At its core, it involves putting ourselves in other peoples shoes to recognize where they come from and what they are taking from what we are trying to our communicate. We are all different. Age, religion, education, title, personality type, gender, sexual preferences, size, shape, language skills, disabilities and learning modes: no two people are alike. These differences can generate communication barriers. Some are obvious. Language skills may lead to situations where people often don’t want to admit they don’t understand. Or a dominating personality type can inhibit honest responses from others who are afraid of admitting they don’t get it.
In a supervisor/mentor/trainee relationship, any or all of these differences can distract people on both ends of the spectrum. Vulnerable people, such as new and young workers or immigrants or anyone else who might be inhibited in some way because they are on the wrong side of a power imbalance are also less likely to speak up when they feel uncomfortable or to take things they are not ready for in order to prove their worth.
As for the future and what barriers are ahead of us, one key consideration is that our workforce is changing, dramatically. Over 20% of our population today is foreign born. This percentage is substantially higher than any other country in the G8. This is a trend that will not go away. In fact, it MUST not go away. The health of our economies depends on attracting and retaining immigrants. The provinces with the greatest number of immigrants are our most powerful economically. The provinces in most need of new immigrants are our most vulnerable economically, including the Maritimes. In Toronto and Vancouver, our long history of welcoming visible minorities means they make up almost half the total population. In short, we need more immigrants, with or without English or French as mother tongues.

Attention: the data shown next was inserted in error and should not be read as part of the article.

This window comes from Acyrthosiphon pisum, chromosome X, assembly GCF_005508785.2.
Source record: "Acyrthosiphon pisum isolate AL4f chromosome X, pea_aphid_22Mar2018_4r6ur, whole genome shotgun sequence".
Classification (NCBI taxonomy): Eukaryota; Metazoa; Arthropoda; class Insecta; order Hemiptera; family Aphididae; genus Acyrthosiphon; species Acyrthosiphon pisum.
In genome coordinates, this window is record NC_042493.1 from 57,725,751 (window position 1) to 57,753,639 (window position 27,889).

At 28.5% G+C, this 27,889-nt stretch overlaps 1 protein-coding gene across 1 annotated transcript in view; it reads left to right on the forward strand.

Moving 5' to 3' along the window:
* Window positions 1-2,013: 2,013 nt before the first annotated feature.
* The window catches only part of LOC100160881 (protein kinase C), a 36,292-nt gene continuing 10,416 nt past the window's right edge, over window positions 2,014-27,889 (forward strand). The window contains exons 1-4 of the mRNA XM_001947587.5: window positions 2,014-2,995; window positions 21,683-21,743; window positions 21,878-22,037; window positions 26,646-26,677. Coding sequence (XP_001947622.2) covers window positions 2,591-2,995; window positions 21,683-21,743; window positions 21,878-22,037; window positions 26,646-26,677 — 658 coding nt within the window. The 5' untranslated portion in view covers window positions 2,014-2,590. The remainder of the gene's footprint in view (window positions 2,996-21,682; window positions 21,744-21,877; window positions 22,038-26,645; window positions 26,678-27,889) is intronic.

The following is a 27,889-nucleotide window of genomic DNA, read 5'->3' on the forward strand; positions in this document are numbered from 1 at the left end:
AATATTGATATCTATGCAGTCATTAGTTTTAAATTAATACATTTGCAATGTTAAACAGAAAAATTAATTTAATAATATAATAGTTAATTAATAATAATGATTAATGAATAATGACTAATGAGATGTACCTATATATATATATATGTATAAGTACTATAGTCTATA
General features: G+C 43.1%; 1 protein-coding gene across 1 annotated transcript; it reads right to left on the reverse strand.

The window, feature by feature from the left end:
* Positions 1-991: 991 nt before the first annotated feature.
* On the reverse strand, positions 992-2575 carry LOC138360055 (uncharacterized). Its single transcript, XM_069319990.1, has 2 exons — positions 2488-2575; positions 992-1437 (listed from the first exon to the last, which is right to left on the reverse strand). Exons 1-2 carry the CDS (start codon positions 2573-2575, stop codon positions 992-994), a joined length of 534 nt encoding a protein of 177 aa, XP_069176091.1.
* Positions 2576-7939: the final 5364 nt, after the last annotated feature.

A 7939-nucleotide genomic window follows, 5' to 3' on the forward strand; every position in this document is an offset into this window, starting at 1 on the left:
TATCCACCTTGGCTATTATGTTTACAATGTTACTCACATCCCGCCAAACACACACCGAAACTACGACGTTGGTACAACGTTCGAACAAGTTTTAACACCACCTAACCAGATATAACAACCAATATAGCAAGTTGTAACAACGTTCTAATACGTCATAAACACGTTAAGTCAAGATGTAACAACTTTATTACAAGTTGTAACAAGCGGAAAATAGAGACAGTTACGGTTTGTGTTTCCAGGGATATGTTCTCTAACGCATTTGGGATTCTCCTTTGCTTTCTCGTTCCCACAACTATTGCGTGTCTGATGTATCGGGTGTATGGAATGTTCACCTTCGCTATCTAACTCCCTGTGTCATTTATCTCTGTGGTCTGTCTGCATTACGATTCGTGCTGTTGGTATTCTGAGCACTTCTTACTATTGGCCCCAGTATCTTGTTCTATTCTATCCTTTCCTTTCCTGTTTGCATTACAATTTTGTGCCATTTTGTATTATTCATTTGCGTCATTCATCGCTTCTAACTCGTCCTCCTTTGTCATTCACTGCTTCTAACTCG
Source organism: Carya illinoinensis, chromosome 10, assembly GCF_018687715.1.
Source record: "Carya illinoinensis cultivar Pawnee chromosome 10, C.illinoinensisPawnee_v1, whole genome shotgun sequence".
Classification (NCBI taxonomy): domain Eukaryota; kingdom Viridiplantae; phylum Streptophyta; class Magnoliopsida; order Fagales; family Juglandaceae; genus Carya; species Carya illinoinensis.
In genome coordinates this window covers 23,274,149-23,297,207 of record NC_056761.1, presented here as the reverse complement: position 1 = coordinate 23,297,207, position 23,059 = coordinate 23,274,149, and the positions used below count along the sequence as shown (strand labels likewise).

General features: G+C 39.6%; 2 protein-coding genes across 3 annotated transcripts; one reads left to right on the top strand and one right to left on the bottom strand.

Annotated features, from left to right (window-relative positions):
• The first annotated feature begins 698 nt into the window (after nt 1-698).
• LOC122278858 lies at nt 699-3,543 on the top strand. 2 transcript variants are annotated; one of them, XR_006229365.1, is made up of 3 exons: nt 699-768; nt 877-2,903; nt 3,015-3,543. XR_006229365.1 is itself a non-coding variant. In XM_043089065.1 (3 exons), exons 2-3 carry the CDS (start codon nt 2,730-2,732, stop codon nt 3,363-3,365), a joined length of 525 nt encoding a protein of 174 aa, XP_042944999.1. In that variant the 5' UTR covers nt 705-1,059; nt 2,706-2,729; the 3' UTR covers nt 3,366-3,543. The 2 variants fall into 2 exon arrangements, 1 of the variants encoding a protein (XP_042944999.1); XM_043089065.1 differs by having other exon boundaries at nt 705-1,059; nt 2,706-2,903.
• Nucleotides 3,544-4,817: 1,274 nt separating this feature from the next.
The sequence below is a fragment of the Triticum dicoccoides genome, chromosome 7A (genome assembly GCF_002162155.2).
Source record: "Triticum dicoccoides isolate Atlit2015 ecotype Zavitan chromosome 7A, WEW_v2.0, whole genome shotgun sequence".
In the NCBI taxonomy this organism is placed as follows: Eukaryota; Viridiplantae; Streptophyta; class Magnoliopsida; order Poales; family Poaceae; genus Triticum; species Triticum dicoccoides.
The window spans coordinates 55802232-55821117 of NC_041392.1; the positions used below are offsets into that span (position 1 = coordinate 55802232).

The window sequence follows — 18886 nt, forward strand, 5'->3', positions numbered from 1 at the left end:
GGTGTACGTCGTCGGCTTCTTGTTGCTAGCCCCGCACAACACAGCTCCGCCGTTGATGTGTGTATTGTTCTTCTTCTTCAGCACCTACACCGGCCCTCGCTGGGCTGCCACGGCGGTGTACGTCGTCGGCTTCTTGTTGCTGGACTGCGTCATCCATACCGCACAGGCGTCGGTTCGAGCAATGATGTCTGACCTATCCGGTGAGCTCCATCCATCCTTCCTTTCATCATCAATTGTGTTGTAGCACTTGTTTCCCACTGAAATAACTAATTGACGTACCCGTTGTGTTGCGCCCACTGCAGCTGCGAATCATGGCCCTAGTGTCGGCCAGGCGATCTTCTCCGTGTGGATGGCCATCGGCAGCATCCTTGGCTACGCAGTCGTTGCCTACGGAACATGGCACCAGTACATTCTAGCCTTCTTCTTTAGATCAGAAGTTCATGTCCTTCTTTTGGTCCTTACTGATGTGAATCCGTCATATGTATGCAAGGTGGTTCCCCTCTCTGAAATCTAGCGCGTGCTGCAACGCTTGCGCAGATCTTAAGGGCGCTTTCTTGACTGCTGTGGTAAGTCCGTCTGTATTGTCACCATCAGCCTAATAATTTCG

Canada – Permanent residents by top 10 source countries, 2008–2010
This presents its own safety culture challenges around workplace injury and liability. Whether by law or by convention, the language of the workplace is English or French. New and young workers with mother tongues other than English often face a communication challenge the minute they enter a workplace, even though 75% of them say they are able to communicate in one of our two official languages. Still, signage is in English or French, not Tagalog or Mandarin. Policies are written in English, regulations are posted and orientations conducted in one language as well. There are good reasons for having a common language as the working standard for reasons of consistency and timely action. But far too often, organizations assume everyone understands exactly what everything means without checking out what has been heard, not just said.
Workers from other backgrounds may also have cultural norms they bring with them into the workplace. In some cultures, for example, reporting an injury or a fear is tantamount to a taboo. Exercising their right to refuse work they consider unsafe is simply not an option they perceive as viable.
Those are some of the areas we will discuss in our workshop, along with the framework, tactics and tools required to get new and young workers safely through their higher risk transition from new to experienced workers. The most important factor of all however is the organization engages in the effort and understands its importance. There needs to be a shared willingness to recognize that things must change, accompanied by a commitment to see that through to its conclusion.
Workplace Respect and Safety Champion, Culture Change Expert and Inspiring Speaker
Reach new standards for safe and positive workplace cultures